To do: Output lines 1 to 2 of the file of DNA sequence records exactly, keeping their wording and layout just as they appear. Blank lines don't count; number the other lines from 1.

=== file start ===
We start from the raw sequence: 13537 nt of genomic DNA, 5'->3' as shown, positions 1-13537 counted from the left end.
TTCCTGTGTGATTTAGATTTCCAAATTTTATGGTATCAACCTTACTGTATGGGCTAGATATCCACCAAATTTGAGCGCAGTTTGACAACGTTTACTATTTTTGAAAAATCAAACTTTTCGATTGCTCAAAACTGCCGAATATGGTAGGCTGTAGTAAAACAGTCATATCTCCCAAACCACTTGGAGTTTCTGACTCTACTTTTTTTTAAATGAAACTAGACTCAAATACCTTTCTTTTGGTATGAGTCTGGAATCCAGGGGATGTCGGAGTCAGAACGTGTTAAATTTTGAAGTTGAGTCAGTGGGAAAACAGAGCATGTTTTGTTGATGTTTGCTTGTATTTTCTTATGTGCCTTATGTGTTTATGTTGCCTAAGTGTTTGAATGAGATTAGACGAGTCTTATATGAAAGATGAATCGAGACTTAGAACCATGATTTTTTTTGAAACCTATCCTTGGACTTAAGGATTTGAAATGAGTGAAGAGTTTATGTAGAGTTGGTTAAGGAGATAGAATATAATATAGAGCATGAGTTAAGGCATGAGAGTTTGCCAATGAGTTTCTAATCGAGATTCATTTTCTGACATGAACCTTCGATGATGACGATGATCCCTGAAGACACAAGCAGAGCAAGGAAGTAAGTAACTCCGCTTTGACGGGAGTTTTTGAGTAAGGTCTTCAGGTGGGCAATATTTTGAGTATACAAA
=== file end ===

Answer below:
We start from the raw sequence: 13537 nt of genomic DNA, 5'->3' as shown, positions 1-13537 counted from the left end.
TTCCTGTGTGATTTAGATTTCCAAATTTTATGGTATCAACCTTACTGTATGGGCTAGATATCCACCAAATTTGAGCGCAGTTTGACAACGTTTACTATTTTTGAAAAATCAAACTTTTCGATTGCTCAAAACTGCCGAATATGGTAGGCTGTAGTAAAACAGTCATATCTCCCAAACCACTTGGAGTTTCTGACTCTACTTTTTTTTAAATGAAACTAGACTCAAATACCTTTCTTTTGGTATGAGTCTGGAATCCAGGGGATGTCGGAGTCAGAACGTGTTAAATTTTGAAGTTGAGTCAGTGGGAAAACAGAGCATGTTTTGTTGATGTTTGCTTGTATTTTCTTATGTGCCTTATGTGTTTATGTTGCCTAAGTGTTTGAATGAGATTAGACGAGTCTTATATGAAAGATGAATCGAGACTTAGAACCATGATTTTTTTTGAAACCTATCCTTGGACTTAAGGATTTGAAATGAGTGAAGAGTTTATGTAGAGTTGGTTAAGGAGATAGAATATAATATAGAGCATGAGTTAAGGCATGAGAGTTTGCCAATGAGTTTCTAATCGAGATTCATTTTCTGACATGAACCTTCGATGATGACGATGATCCCTGAAGACACAAGCAGAGCAAGGAAGTAAGTAACTCCGCTTTGACGGGAGTTTTTGAGTAAGGTCTTCAGGTGGGCAATATTTTGAGTATACAAA